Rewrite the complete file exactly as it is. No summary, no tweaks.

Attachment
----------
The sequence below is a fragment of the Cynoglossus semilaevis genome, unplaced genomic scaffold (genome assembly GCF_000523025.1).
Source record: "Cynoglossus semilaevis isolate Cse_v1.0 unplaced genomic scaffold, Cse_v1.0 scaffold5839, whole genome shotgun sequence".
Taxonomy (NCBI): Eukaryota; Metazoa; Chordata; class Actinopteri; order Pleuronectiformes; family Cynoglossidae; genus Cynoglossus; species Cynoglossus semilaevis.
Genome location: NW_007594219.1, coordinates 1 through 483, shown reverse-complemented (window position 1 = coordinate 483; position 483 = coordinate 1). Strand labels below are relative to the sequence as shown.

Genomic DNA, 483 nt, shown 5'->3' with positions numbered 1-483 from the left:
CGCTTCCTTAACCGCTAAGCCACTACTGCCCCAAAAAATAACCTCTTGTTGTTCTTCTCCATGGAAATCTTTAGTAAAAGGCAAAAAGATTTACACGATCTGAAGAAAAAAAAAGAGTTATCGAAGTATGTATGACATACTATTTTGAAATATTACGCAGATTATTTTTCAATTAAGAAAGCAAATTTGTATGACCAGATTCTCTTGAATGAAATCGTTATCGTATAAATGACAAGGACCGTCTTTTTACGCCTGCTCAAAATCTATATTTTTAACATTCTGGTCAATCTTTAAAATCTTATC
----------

The sequence below is a fragment of the Cynoglossus semilaevis genome, unplaced genomic scaffold (genome assembly GCF_000523025.1).
Source record: "Cynoglossus semilaevis isolate Cse_v1.0 unplaced genomic scaffold, Cse_v1.0 scaffold5839, whole genome shotgun sequence".
Taxonomy (NCBI): Eukaryota; Metazoa; Chordata; class Actinopteri; order Pleuronectiformes; family Cynoglossidae; genus Cynoglossus; species Cynoglossus semilaevis.
Genome location: NW_007594219.1, coordinates 1 through 483, shown reverse-complemented (window position 1 = coordinate 483; position 483 = coordinate 1). Strand labels below are relative to the sequence as shown.

Genomic DNA, 483 nt, shown 5'->3' with positions numbered 1-483 from the left:
CGCTTCCTTAACCGCTAAGCCACTACTGCCCCAAAAAATAACCTCTTGTTGTTCTTCTCCATGGAAATCTTTAGTAAAAGGCAAAAAGATTTACACGATCTGAAGAAAAAAAAAGAGTTATCGAAGTATGTATGACATACTATTTTGAAATATTACGCAGATTATTTTTCAATTAAGAAAGCAAATTTGTATGACCAGATTCTCTTGAATGAAATCGTTATCGTATAAATGACAAGGACCGTCTTTTTACGCCTGCTCAAAATCTATATTTTTAACATTCTGGTCAATCTTTAAAATCTTATC